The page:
Concepts in the World: Politics, Knowledge, and Time

The 20th International Conference on Conceptual History

The 20th International Conference on Conceptual History will be hosted at the University of Oslo in September 2017.

Conference registration as well as the program is now up.

The book of abstracts for the conference panels can be found here.

Further information on the conference program will be updated shortly. For dates, call for papers and registration, see below.

The Humanities and Social Sciences Library at Blindern, UiO. Photo: Derivative of Universitetsbiblioteket i Oslo by Kjetil Ree, used under CC BY-SA 3.0 /Text as licensed under CC BY-SA 3.0 by Hedda Molland.

During the last two decades the History of Concepts, inspired by German Begriffsgeschichte ​and Cambridge-school intellectual history, has grown into a global scholarly enterprise. Few other approaches are as conducive to dialogues across disciplinary and lingusitic borders. In addition to taking stock of cutting-edge scholarship in the field the year's conference has a threefold focus: on studies of entanglements between cultures and traditions by means of translation and cross-linguistic comparison; furthermore, on how conceptual history is able to identify and analyze the multiple temporalities of human life and history; and, finally,  on the interface between the history of concepts and the history of knowledge by giving attention to concepts used to gain new knowledge, defend old, or make claims to truth and authority. In dealing with these and and other questions, speakers will present new and critical engagements with the Eurocentric, modernist, and historicist biases at work in the project of conceptual history.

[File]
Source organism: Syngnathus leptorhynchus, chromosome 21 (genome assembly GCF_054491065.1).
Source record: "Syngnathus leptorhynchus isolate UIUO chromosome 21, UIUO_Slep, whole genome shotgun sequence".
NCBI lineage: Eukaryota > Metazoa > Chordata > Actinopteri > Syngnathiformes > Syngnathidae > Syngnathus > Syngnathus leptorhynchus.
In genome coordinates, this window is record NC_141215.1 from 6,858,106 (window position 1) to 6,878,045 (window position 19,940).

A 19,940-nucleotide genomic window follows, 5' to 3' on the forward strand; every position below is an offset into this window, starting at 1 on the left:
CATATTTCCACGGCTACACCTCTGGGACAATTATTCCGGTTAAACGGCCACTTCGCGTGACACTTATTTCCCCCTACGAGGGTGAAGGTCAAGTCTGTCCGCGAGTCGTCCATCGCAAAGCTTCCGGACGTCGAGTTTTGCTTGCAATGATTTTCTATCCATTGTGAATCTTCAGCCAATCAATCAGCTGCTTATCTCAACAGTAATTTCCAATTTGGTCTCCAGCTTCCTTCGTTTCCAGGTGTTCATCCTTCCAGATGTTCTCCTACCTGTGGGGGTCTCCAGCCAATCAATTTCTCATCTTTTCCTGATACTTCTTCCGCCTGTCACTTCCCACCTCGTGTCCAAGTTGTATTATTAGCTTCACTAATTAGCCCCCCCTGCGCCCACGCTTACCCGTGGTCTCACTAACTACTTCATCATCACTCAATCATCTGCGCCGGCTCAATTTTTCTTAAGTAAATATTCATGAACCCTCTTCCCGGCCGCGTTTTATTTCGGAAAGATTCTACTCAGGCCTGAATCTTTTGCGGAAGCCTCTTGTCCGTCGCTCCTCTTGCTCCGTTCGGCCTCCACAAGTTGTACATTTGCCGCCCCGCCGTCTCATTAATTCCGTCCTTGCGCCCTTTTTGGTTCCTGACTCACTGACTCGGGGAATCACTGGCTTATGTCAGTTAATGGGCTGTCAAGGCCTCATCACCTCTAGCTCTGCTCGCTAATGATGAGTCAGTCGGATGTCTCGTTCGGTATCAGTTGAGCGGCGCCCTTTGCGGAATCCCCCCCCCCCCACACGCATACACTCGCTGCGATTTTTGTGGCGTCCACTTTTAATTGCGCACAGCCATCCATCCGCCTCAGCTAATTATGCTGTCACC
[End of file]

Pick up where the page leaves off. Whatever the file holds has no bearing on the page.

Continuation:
Conference registration

Conference program

Book of abstracts

Conference dinner

Call for papers


Keynote speakers:

Frederic C. Schaffer, professor of political science at University of Massachusetts, studies the meaning of democracy, voting and elections with a focus on language, including on Senegal and the bilingual relationship between Wolof and French.

Avner Wishnitzer, cultural historian of Ottoman history at Tel Aviv University recently published the book Reading Clocks Alla Turca: Time and Society in the Late Ottoman Empire. 

Banu Subramaniam, professor of women, gender and sexuality studies at University of Massachusetts, has published both on Orientalism and the history of biology.



September 21: Litteraturhuset, close to the Palace Park and Nationaltheateret.

September 22-23: The Georg Sverdrup building at campus Blindern, UiO.

Directions to the venues here

Published Nov. 26, 2016 12:35 PM - Last modified Oct. 27, 2017 1:15 PM